Travel as Interior Journey: Photographs by Lyndon Wiebe at Urban Gallery
Lyndon Wiebe: Travel as Interior Journeyby Brenda Clews
Lydon Wiebe, ‘Masai Tribesman, Tanzania’ (gallery photo)
Lydon’s first photography show is currently at Urban Gallery: LYNDON WIEBE: Lost in Travels: Solitary Confinement, from Jan 15 - Feb 28, 2015. He is the Head Chef at UrbanSource Catering, and while his hor d’oeuvres at the Opening were a visual and gustatory art, his photographs are not of food, but of people and animals and scenes in warm earth tones and bright colours from Asia, Africa, Canada and New Zealand.
Wiebe’s photographs are often meditative, sometimes humorous. He describes his photographic aesthetic as capturing a moment, and framing it in way that it might resonate with the viewer. His photographs are not cluttered. There is sparing but good use of bright colour in his figures and scenes. We gaze at a stillness, a moment of a person or animal or place in the world engraved simply and strikingly.
Wiebe photographs never show a subject looking at the camera; rather, the camera gazes on those gazing into their own worlds. As we walk and look at the exhibition, we find ourselves wondering about the daily lives of the people he photographed and of their thoughts.
Wiebe says that when you travel, you travel alone even if you are with other people. Each journey is a solitary one. In his show, he offers travel as an interior journey of discovery of the world.
Among my favourites in the show are two photographs of men in trance dancing in a festival in Malaysia of over a million people. The powdery red of ‘Red Right Hand’ is vivid, the angle of the photograph striking, the sweat, feel of the air bring the scene alive and yet the man is withdrawn into his inner world and, as with its companion piece, ‘Deep in Trance,’ we slip into the mystery of those moments, gazing at the photographs.
Another favourite is ‘Scenes from a Boardwalk,’ taken in New Plymouth, New Zealand. It is black and white. Are the tracks underwater? We see ocean on either side. The lines converge like a Renaissance perspective to a faint truck in the distance. Weibe was in New Zealand in 2007 and took a road trip by himself for 4 days. He came across a beach that was literally 90 miles long. It was 15°C, a cold day in New Zealand, and he was the only person on the beach — no-one in front of him or behind him as far as he could see. He says while they look like tire tracks underwater, they are on the sand. The tide was coming in, which you can see in the distance.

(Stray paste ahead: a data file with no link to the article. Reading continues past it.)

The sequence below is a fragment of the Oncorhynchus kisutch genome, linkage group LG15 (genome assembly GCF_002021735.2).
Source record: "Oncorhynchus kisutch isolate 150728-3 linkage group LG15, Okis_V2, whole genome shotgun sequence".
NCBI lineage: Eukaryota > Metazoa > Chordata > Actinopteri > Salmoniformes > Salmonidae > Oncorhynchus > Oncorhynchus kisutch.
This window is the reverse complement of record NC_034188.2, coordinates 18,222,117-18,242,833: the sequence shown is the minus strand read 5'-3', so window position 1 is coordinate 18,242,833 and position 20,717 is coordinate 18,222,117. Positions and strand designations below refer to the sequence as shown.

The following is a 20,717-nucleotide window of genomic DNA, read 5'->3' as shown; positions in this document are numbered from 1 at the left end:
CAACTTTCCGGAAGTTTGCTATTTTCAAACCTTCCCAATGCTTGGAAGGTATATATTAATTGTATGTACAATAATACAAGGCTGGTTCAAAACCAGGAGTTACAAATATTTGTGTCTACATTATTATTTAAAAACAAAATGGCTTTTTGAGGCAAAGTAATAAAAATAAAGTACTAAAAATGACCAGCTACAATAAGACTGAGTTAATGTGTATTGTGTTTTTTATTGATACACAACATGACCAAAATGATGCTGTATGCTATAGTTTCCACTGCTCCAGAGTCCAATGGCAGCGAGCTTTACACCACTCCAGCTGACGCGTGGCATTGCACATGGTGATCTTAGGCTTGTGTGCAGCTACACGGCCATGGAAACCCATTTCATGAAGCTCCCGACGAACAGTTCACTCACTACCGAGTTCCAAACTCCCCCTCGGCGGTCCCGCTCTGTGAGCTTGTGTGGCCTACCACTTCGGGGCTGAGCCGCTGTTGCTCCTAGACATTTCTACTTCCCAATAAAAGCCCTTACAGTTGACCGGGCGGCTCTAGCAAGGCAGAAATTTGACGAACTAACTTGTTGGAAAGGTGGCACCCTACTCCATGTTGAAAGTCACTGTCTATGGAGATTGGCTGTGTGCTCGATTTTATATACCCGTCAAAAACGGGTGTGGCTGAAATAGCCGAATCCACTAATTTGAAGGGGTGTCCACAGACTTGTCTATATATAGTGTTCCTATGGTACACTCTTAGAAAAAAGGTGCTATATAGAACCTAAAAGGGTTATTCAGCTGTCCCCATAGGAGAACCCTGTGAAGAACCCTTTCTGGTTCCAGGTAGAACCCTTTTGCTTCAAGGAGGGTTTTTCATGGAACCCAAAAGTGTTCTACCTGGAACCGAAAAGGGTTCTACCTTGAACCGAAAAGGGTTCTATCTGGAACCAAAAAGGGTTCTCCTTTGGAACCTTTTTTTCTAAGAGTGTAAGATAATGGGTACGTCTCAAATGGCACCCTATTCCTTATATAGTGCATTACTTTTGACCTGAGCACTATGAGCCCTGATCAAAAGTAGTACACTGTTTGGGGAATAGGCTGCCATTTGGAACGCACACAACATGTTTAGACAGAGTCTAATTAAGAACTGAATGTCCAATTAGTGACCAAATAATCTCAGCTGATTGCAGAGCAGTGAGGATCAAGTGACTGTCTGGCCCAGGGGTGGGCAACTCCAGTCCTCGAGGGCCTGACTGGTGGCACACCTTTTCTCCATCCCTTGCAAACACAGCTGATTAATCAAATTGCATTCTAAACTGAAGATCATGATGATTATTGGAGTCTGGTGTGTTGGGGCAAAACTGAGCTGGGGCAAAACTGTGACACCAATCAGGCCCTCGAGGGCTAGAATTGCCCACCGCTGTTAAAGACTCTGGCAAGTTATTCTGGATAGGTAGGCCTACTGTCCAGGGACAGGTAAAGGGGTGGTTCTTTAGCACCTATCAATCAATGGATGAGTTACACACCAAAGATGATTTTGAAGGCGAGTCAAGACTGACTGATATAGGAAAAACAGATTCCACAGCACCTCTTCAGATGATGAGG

‘Shihan Elder,’ an old woman in Borneo with tattooed forearms, fingers and feet sits working, gazing at the objects in her fingers. The earth tones, the woman sitting, concentrating on her finger work — the camera is unobtrusive and the photograph of the scene almost seems a part of the scene itself.
At Wiebe’s show I found myself considering what inspires someone to take the photo beyond a snapshot of memory to a way to describe the world and further to develop interpretations of scenes that become art? While art maintains its notation of what, where, when, certainly, there is also a quality in the image that transcends locale and can speak across borders, languages, cultures.
Chefs Run Wild, aired by APTN and Escape Network in Canada, and on National Geographic. During the 2-year run of Chefs Run Wild, it was not just the elevation of food into art that Lyndon continued to discover, but increasingly he found striking moments in his travels could be captured in photographs.
5 min impromptu interview with Wiebe
on the Opening Night of his show
‘LOST IN TRAVELS: SOLITARY CONFINEMENT,” photographs by Lyndon Wiebe, runs from January 15, 2015 to February 28, 2015 at Urban Gallery, 400 Queen St East, Monday-Saturday 11AM - 5PM, Thursdays 11AM - 8PM. Do phone as the doors are sometimes not open during Gallery hours: 647-460-1278.
From Urban Gallery’s website
Artist’s Statement: Lost In Travels: Solitary Confinement looks at feelings of isolation in the world around us. Even in a group we are still alone in our thoughts. Nature can make us feel isolated when it opens itself up to us -the more surreal and beautiful the moment, the more removed from our surroundings we become, lost in thoughts of awe and wonder.
Biography: Born in Winnipeg, Lyndon moved to Calgary at 16, and after high school drove across Canada in a $50 car -and discovered his love of travel. After graduating culinary school in Calgary, he spent almost 7 years working and travelling as a chef abroad. In 2009 he and 2 chef friends filmed the travel-based web series Without Borders, commissioned as the series Chefs Run Wild on APTN and Travel and Escape Network in Canada, and 40 countries worldwide on National Geographic. On this two-year trip he discovered his love of photography. The photos in this exhibit were taken over several years of travel in Asia, Africa, Canada and New Zealand.
Lyndon is the Head Chef at UrbanSource Catering in Toronto, and brings his wealth of food knowledge from his travels to the dishes he prepares for their clients.
Brenda Clews is a Toronto poet and artist who hosts monthly Poetry Salons at Urban Gallery. She may be contacted through her website, brendaclews.com.
With the exception of the gallery photo of Masai Tribesmen, all photos were snapped by Brenda at the Opening Reception of Wiebe's show.